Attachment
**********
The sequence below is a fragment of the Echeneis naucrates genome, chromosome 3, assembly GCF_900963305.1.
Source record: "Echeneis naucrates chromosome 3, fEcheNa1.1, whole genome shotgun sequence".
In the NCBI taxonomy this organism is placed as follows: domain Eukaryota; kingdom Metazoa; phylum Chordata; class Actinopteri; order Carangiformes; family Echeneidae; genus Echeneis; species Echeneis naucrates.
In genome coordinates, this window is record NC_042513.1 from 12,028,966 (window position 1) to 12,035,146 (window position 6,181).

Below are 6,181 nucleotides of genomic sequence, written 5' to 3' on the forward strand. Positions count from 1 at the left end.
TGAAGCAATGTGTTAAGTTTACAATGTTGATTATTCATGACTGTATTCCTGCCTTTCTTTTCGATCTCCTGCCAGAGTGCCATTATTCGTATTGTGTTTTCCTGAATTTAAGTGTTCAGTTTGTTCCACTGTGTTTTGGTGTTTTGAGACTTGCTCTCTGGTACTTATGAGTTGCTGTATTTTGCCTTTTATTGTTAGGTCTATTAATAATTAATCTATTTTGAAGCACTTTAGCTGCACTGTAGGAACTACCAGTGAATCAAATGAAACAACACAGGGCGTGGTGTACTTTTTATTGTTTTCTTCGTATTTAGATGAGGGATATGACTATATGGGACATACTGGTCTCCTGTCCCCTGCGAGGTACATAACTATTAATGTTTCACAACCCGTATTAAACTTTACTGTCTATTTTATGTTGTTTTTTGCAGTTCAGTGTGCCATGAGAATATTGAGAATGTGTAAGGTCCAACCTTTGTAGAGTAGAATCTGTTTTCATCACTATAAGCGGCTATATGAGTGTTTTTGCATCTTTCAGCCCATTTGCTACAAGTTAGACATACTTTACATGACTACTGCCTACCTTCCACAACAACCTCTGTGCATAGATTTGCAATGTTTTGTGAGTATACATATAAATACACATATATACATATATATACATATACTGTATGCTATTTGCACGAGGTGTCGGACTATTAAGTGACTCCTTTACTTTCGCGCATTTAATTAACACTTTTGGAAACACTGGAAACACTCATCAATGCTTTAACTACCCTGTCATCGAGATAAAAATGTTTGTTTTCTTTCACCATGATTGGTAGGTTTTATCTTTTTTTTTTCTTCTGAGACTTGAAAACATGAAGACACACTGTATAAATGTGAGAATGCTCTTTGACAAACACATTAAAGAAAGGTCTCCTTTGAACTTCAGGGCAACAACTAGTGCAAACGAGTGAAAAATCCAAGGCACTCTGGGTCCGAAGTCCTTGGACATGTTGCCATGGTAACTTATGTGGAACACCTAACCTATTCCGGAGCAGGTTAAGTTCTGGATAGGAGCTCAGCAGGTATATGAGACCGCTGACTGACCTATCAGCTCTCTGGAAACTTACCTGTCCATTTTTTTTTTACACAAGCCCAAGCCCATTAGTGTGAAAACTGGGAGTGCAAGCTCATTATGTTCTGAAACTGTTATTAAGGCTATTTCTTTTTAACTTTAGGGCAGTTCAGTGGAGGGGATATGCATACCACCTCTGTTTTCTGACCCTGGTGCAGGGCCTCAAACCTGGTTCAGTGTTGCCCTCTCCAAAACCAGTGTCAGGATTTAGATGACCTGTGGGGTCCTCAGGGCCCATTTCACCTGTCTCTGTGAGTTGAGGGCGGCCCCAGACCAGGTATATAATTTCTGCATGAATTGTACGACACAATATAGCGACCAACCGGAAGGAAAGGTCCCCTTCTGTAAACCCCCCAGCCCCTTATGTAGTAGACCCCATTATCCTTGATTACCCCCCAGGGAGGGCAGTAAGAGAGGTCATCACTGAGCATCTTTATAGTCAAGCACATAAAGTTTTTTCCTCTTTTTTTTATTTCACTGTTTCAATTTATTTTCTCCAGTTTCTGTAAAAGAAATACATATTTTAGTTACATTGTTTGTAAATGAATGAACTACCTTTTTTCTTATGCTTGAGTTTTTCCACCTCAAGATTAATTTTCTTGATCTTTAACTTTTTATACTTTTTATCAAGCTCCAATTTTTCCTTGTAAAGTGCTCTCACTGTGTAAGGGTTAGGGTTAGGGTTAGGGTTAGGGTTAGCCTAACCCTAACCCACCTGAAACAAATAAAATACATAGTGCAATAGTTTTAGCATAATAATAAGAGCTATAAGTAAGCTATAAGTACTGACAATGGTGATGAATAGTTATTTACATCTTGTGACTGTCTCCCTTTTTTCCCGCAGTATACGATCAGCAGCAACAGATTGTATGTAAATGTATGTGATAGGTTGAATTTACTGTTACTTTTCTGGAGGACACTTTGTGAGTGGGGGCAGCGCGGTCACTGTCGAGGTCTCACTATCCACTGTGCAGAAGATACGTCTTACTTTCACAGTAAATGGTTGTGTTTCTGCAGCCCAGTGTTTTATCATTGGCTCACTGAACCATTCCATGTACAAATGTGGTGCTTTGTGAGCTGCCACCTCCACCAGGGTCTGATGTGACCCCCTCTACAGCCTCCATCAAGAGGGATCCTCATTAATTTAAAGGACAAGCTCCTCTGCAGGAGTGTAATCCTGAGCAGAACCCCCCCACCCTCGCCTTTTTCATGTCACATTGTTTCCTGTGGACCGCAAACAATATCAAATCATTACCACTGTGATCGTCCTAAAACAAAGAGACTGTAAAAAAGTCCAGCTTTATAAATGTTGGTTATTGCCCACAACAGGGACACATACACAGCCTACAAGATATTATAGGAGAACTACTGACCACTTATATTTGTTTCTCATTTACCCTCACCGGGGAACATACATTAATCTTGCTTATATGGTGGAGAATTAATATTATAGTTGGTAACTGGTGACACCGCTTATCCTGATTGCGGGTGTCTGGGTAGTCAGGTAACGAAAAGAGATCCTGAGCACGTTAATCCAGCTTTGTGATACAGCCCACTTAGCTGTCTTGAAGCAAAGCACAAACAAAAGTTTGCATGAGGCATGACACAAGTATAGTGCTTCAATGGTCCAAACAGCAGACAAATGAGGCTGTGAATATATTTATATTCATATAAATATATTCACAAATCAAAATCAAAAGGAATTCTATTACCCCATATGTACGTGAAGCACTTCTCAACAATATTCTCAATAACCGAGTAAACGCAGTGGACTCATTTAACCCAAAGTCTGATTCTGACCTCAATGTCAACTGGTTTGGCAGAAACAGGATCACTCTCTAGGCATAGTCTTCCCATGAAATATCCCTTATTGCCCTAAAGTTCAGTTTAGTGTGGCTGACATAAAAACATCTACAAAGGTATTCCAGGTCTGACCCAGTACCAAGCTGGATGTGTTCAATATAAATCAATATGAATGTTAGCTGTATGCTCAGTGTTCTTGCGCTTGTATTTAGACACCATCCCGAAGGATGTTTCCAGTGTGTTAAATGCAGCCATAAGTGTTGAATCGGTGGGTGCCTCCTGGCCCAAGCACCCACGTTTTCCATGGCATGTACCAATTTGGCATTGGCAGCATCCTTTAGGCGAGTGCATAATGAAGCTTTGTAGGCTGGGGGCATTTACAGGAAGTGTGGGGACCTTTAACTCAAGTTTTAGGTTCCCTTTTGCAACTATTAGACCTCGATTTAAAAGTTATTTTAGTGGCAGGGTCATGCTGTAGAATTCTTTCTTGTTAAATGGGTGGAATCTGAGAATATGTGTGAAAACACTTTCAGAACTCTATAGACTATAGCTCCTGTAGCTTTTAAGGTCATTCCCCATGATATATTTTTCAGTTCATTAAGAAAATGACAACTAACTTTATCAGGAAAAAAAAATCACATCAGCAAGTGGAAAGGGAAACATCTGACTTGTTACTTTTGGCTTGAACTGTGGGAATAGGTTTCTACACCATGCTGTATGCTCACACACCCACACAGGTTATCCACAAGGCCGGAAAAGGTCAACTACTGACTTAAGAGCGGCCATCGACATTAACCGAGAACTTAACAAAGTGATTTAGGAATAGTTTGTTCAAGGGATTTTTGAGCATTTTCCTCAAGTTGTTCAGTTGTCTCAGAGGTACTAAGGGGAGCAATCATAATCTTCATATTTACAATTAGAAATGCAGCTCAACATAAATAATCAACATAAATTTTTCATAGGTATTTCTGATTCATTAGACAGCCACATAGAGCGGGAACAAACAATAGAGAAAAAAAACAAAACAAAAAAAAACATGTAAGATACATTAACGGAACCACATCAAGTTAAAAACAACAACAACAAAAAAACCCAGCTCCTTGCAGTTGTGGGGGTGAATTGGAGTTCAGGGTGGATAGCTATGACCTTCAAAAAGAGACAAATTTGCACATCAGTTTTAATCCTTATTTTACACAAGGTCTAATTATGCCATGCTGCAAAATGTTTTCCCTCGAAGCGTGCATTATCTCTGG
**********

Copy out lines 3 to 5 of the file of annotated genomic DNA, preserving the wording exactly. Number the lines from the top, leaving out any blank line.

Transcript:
In the NCBI taxonomy this organism is placed as follows: domain Eukaryota; kingdom Metazoa; phylum Chordata; class Actinopteri; order Carangiformes; family Echeneidae; genus Echeneis; species Echeneis naucrates.
In genome coordinates, this window is record NC_042513.1 from 12,028,966 (window position 1) to 12,035,146 (window position 6,181).

Below are 6,181 nucleotides of genomic sequence, written 5' to 3' on the forward strand. Positions count from 1 at the left end.